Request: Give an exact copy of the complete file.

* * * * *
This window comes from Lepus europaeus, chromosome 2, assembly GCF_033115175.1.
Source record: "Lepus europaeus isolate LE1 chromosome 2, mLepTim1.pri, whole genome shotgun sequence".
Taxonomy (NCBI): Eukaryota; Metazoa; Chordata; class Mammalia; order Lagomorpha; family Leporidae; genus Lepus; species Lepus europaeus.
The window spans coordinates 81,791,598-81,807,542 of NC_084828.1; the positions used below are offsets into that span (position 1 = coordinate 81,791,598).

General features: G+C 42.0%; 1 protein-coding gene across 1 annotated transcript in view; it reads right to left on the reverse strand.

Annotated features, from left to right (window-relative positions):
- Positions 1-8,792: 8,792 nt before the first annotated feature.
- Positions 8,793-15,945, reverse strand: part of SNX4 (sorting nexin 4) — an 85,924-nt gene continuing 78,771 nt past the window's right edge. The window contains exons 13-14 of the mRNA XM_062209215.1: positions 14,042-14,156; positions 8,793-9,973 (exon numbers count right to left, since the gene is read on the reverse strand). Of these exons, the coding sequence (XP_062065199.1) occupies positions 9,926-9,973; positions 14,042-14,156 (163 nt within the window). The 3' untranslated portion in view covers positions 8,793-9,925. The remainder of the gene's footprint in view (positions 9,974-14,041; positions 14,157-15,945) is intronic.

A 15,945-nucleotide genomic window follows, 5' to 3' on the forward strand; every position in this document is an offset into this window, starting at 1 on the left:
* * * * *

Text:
This window comes from Lepus europaeus, chromosome 2, assembly GCF_033115175.1.
Source record: "Lepus europaeus isolate LE1 chromosome 2, mLepTim1.pri, whole genome shotgun sequence".
Taxonomy (NCBI): Eukaryota; Metazoa; Chordata; class Mammalia; order Lagomorpha; family Leporidae; genus Lepus; species Lepus europaeus.
The window spans coordinates 81,791,598-81,807,542 of NC_084828.1; the positions used below are offsets into that span (position 1 = coordinate 81,791,598).

General features: G+C 42.0%; 1 protein-coding gene across 1 annotated transcript in view; it reads right to left on the reverse strand.

Annotated features, from left to right (window-relative positions):
- Positions 1-8,792: 8,792 nt before the first annotated feature.
- Positions 8,793-15,945, reverse strand: part of SNX4 (sorting nexin 4) — an 85,924-nt gene continuing 78,771 nt past the window's right edge. The window contains exons 13-14 of the mRNA XM_062209215.1: positions 14,042-14,156; positions 8,793-9,973 (exon numbers count right to left, since the gene is read on the reverse strand). Of these exons, the coding sequence (XP_062065199.1) occupies positions 9,926-9,973; positions 14,042-14,156 (163 nt within the window). The 3' untranslated portion in view covers positions 8,793-9,925. The remainder of the gene's footprint in view (positions 9,974-14,041; positions 14,157-15,945) is intronic.

A 15,945-nucleotide genomic window follows, 5' to 3' on the forward strand; every position in this document is an offset into this window, starting at 1 on the left: